Nor a stranger to us, now, that mindless malice, that pale face.
My other favorite in modern writing is Albert Camus' The Plague, his great novel in which an epidemic overtakes Oran, killing residents in their thousands and paralyzing civic life. The book is an extended metaphor for World War II and the French resistance to German occupation, an occupation experienced by the courageous young resistant Camus. One of the book's main heroes, Dr. Rieux, tries early in the novel to convince the authorities that this disease must be taken seriously, that this is not business as usual, but to no avail. One of the recurring themes of Epi stories is that we never learn, never deal effectively with epidemic disease until it is upon us, and that is often too late.
The AIDS epidemic, of course, developed its own extensive literature, with works such as Tony Kushner's Angels in America, and a host of novels, and Tom Hanks's Oscar-winning Philadelphia. AIDS was a slow-motion epidemic, and we view it in a different way than an acute outbreak like COVID-19. I've not seen any social stigma attached to coming down with COVID, probably because of its lack of a sexual connotation, though racism has reared its ugly head. Post-AIDS we have Steven Soderbergh's prescient 2011 movie Contagion, where a pandemic begins with a bat zoonosis. Epi stories are as old as Western literature and as new as recent Hollywood blockbusters or Steven King potboilers.
But the Epi stories I like best are the stories doctors share, stories based in the epidemics themselves rather than in some fictional representation. One thinks of that striking moment when the Bubonic plague came to Europe in 1347. A Mongol army, besieging a Genoese trading outpost on the Black Sea, was thwarted by a stout defense and strong walls. That army had brought the bubonic plague from the Asian steppes and was dying outside the walls. And then some Mongol commander had the clever idea of catapulting dead plague victims into the fortress.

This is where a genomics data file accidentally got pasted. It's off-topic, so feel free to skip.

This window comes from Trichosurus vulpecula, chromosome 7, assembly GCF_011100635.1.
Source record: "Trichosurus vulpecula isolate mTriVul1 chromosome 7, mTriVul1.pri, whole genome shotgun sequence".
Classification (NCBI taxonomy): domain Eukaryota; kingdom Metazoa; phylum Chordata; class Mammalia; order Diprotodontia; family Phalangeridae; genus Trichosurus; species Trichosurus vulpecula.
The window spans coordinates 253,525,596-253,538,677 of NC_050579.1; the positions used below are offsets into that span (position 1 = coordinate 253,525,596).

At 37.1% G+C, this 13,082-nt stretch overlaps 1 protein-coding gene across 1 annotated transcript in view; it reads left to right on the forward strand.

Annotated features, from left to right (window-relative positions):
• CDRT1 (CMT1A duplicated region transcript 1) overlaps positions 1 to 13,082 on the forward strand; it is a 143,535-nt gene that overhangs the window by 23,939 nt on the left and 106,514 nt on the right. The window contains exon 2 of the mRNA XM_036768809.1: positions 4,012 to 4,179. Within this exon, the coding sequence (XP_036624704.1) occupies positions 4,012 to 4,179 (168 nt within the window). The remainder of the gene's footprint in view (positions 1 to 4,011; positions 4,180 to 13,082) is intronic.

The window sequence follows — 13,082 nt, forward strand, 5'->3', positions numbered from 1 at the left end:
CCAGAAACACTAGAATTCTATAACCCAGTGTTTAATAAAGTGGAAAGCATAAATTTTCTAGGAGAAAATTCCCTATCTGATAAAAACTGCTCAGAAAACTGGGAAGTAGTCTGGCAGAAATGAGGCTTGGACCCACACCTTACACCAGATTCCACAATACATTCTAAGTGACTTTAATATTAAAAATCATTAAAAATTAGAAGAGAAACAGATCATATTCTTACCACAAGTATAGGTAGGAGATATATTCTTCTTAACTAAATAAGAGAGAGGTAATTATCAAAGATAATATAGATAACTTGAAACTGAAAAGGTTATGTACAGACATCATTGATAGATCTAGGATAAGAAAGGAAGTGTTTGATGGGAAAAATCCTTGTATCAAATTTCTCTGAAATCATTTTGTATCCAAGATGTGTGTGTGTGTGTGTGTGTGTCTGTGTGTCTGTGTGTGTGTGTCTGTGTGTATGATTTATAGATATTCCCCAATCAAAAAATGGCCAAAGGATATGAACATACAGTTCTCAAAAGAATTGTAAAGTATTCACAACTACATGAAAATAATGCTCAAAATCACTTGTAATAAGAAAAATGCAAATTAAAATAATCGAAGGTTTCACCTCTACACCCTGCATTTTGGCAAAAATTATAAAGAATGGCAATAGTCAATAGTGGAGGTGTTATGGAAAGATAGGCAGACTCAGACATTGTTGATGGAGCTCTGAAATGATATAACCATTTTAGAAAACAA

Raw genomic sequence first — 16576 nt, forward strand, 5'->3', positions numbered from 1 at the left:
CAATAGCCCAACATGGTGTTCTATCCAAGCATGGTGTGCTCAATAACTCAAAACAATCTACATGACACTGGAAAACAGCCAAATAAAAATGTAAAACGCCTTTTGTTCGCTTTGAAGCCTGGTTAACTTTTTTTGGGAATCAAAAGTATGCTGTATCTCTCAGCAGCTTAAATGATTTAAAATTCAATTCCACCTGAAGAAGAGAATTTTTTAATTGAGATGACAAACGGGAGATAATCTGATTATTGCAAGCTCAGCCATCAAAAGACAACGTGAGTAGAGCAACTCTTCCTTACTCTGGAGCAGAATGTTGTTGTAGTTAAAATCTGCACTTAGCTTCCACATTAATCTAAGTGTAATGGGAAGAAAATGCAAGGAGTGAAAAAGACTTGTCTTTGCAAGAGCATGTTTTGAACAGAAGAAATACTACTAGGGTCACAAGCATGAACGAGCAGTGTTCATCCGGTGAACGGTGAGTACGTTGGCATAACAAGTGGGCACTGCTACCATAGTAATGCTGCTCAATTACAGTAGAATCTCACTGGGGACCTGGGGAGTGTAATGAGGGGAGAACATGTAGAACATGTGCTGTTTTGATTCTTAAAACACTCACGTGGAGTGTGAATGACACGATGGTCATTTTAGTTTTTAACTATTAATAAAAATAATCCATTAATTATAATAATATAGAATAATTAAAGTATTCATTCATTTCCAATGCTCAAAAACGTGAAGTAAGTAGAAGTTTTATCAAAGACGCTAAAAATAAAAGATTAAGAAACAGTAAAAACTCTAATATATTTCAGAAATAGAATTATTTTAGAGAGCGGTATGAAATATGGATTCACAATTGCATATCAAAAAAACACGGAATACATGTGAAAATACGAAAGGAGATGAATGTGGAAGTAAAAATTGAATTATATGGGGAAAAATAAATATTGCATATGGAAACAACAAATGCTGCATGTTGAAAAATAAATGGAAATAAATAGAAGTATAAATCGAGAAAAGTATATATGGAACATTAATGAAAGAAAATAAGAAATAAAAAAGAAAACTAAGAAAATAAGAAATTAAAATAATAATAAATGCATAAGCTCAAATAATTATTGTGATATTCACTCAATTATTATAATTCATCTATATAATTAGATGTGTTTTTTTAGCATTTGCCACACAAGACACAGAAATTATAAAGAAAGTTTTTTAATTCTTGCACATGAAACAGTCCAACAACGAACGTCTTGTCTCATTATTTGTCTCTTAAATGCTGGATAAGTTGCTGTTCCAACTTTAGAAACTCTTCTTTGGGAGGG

In no time at all, the defenders started to die of the Black Death. Genoese businessmen packed up their goods, got on their ships, and fled, carrying the plague bacillus with them to Constantinople and Italy, and eventually throughout the Mediterranean basin and across Europe. A later outbreak eventually reached as far as Iceland.
One Epi story, still important today, is that epidemics love globalization, love long-distance travel. We were fooled by MERS and SARS and Ebola into thinking that these dangerous infectious diseases essentially belonged to other places, even other times, and that we were somehow protected by distance and our way of life. I remembered SARS largely because it briefly struck Toronto and led to cancellation of that year's American Association for Cancer Research meeting. An inconvenience, I thought at the time, and then gave it no more thought. Silly me.